Members of Meath and Kildare gathered at The Oaks Centre, in Dunboyne, for their annual synod on Saturday 29th September.
The refrain from a Bob Dylan song, ‘The times they are a changing’, happened to provide a theme for a range of speakers. Speeches throughout the synod recognised the deep changes that have taken place in Ireland. Whilst recognising this, one speaker reminded synod members summed up the risk of faith – that “boats are not made for harbour but for taking to the sea.” There was a sense of this being a moment, not just of challenge, but opportunity for the Christian message.
Imagining the future
Over the previous nine months Church Army UK has conducted a diocesan consultation. This included meeting all clergy and groups of parishioners from every parish. In her address to members of synod Bishop Pat Storey talked of what the dioceses hoped to achieve when they commissioned the consultation. She said, “Church Army UK has been helping us to assess our state of play at (this) present moment of our church history … (it will help us) plan a future which will strengthen the things that bring us joy, and face up to the things which make us nervous.”
Dr Tim Ling and Mark Russell from Church Army UK were invited to present the findings of the diocesan review to synod members, for discussion. Members then had an opportunity to discuss and reflect on the findings, including:
- That the dioceses has shared the experience of falling church attendance over the past decade.
- That out of a total population of 669,000, in the diocesan area, 51,500 identify as having no religion – five times as many as the Church of Ireland population. Church-going, practically everywhere, is declining – and yet very often people still claim to be spiritually open to God, but simply not to the church as an institution.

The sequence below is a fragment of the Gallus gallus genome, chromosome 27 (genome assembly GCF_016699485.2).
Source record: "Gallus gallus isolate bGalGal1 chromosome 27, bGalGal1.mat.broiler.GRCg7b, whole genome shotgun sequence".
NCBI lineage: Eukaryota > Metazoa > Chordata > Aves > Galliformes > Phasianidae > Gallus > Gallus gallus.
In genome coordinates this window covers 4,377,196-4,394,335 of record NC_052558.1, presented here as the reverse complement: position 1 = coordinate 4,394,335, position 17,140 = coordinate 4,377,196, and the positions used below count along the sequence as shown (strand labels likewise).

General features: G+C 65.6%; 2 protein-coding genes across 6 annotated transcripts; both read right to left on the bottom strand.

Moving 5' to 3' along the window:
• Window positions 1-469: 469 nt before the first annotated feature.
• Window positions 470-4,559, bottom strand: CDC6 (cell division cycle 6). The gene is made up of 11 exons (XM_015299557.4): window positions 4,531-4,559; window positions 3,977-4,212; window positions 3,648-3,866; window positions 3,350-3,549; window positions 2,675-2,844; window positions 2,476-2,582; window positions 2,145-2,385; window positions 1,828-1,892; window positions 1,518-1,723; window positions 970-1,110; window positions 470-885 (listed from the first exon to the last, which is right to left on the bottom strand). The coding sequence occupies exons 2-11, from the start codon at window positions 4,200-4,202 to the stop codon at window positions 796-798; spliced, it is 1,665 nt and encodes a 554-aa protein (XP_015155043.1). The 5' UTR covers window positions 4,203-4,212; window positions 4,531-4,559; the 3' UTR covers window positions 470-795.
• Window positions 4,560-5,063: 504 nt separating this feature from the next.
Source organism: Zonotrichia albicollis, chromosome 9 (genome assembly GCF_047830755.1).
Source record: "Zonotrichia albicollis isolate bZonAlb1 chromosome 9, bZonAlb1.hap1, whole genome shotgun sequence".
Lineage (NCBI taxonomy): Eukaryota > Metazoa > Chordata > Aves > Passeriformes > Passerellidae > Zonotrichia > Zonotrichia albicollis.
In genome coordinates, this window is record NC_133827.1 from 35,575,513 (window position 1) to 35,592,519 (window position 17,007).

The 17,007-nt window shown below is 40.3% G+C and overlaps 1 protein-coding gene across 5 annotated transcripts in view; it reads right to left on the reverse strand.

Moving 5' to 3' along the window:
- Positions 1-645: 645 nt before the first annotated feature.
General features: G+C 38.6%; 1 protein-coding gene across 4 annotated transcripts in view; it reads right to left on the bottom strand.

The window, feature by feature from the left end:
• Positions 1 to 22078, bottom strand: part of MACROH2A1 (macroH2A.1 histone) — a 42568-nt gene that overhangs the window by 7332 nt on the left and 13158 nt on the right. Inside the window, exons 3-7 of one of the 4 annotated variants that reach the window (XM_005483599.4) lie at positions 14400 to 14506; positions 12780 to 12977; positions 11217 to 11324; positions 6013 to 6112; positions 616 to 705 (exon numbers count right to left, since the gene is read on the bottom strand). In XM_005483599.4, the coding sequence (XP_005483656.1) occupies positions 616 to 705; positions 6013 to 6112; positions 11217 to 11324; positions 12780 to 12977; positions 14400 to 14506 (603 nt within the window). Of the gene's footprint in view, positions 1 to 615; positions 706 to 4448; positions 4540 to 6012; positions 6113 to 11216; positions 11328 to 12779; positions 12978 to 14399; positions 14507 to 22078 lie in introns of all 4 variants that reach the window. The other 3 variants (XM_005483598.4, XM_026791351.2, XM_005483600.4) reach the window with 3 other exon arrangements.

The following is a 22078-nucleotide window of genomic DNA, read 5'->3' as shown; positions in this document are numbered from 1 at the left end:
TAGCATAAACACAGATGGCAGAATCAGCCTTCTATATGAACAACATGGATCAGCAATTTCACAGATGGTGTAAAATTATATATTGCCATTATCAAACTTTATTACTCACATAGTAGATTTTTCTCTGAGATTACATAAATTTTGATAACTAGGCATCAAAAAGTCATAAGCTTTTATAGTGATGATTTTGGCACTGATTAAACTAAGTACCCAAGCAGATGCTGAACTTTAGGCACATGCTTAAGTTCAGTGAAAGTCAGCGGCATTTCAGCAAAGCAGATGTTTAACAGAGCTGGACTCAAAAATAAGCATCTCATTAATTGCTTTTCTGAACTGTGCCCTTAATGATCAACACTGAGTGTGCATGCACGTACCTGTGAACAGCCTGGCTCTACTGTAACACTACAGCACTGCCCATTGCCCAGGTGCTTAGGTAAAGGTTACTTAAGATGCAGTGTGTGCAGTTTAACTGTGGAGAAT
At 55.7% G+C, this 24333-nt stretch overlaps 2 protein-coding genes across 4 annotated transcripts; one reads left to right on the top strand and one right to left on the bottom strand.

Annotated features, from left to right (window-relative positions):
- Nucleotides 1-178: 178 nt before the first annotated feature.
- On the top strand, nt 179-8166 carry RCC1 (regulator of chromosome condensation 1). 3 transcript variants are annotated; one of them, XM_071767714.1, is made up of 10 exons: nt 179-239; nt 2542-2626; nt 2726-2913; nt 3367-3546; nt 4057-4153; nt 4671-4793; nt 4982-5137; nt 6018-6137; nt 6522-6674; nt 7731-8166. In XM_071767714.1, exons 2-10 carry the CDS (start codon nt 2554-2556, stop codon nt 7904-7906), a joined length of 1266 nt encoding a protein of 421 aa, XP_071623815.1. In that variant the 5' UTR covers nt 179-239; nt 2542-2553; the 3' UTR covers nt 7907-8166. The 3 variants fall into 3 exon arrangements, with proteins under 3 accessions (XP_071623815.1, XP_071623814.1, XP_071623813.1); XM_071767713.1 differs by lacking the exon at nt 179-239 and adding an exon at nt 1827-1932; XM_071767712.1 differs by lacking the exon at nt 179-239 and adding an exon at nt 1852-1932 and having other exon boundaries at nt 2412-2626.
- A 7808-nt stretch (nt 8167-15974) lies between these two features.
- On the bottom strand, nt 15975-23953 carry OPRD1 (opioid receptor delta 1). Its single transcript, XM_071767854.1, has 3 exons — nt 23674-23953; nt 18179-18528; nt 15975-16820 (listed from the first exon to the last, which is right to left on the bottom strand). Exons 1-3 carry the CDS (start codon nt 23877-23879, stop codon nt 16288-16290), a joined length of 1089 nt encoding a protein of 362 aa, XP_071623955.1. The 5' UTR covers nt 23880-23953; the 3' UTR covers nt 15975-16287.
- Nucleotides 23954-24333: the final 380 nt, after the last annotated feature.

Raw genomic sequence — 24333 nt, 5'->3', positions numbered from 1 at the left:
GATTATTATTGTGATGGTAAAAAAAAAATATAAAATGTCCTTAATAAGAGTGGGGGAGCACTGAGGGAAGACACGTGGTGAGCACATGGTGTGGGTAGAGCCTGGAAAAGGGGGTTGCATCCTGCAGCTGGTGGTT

- That a culture of ‘keeping our head down’ is now beginning to change.
- There is an awareness of being in an era of profound change.
- There is a willingness to respond to the need for change, and move outside of our comfort zone.
- That there is a need to take responsibility for discipleship.
Three young people were invited to respond to the presentation of the report findings, including the question ‘How can we reach the missing generations?’ – giving valuable insights. Mark Russell (CEO of Church Army) reminded those present that “the world is changed by hope-filled people.” He also reinforced a sense of possibilities for the future.
In her speech, Bishop Storey also talked of the new Ordained Local Ministry initiative beginning across the Church of Ireland, with several people across the dioceses now in training for it. She also expressed her gratitude to many people who serve in various ways to further the work of the dioceses. Exhibitors were also given a warm welcome. A range of speakers, speaking to reports, through the day recognised the service of volunteers, such as readers, retired clergy, diocesan committees.
Moment of opportunity
Bishop Storey concluded her address by saying: “As we see Irish society changing dramatically, we could bury our heads in the sand and lick our wounds – or we could recognise the opportunity that there is out there to shine brighter.”